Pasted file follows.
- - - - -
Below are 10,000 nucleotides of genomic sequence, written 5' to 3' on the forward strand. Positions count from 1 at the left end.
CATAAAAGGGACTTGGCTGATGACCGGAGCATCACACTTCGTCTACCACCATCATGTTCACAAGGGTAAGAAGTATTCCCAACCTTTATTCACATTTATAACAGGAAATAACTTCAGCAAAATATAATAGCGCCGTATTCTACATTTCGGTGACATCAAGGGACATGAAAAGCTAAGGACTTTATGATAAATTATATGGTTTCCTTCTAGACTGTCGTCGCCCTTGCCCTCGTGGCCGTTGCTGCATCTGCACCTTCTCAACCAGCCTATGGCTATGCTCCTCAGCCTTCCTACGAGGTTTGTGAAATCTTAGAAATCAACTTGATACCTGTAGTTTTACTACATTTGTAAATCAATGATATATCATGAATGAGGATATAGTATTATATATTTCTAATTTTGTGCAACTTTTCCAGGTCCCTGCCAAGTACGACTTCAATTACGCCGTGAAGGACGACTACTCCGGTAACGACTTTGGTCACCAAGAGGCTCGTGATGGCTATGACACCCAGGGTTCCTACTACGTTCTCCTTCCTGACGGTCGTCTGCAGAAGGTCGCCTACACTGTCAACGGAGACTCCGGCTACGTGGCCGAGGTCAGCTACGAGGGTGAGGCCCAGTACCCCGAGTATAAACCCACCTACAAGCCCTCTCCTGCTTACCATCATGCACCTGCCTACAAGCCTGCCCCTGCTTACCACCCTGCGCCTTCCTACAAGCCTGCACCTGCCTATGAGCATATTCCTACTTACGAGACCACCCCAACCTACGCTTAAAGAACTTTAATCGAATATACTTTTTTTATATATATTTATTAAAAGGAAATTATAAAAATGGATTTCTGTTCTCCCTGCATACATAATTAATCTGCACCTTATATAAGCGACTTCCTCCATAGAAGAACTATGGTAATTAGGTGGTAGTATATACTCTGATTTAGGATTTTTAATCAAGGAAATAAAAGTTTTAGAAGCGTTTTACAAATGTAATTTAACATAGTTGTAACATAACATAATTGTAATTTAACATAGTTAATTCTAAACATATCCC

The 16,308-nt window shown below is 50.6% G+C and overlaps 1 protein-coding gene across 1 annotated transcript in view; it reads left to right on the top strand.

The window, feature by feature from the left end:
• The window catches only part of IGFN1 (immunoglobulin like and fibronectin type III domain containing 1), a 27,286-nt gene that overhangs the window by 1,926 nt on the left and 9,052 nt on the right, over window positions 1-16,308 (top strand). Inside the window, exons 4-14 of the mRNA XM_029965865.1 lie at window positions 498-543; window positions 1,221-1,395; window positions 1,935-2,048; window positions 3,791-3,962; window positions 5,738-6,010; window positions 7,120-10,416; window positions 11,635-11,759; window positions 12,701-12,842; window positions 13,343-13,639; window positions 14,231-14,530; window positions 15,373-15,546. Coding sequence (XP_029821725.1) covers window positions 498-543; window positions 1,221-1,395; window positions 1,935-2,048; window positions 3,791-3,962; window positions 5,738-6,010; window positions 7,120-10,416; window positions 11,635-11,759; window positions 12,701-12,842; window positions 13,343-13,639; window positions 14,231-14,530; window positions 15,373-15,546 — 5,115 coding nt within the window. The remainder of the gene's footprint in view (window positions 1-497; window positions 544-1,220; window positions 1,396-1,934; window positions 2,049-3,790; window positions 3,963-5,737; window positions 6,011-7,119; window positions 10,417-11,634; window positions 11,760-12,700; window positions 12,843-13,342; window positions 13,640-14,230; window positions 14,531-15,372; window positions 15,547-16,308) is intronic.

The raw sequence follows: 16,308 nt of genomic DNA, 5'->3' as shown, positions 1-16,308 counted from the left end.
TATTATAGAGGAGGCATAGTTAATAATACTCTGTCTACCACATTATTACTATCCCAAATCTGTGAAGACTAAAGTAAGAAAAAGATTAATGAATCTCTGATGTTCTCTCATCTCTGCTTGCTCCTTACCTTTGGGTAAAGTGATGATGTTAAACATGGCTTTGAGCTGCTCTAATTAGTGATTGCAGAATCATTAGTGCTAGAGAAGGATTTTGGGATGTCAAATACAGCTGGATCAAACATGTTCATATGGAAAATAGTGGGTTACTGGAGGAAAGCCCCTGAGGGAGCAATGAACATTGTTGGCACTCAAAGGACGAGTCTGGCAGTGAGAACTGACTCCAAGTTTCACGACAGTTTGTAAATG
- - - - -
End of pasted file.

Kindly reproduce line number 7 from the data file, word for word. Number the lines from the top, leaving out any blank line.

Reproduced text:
TATTATAGAGGAGGCATAGTTAATAATACTCTGTCTACCACATTATTACTATCCCAAATCTGTGAAGACTAAAGTAAGAAAAAGATTAATGAATCTCTGATGTTCTCTCATCTCTGCTTGCTCCTTACCTTTGGGTAAAGTGATGATGTTAAACATGGCTTTGAGCTGCTCTAATTAGTGATTGCAGAATCATTAGTGCTAGAGAAGGATTTTGGGATGTCAAATACAGCTGGATCAAACATGTTCATATGGAAAATAGTGGGTTACTGGAGGAAAGCCCCTGAGGGAGCAATGAACATTGTTGGCACTCAAAGGACGAGTCTGGCAGTGAGAACTGACTCCAAGTTTCACGACAGTTTGTAAATG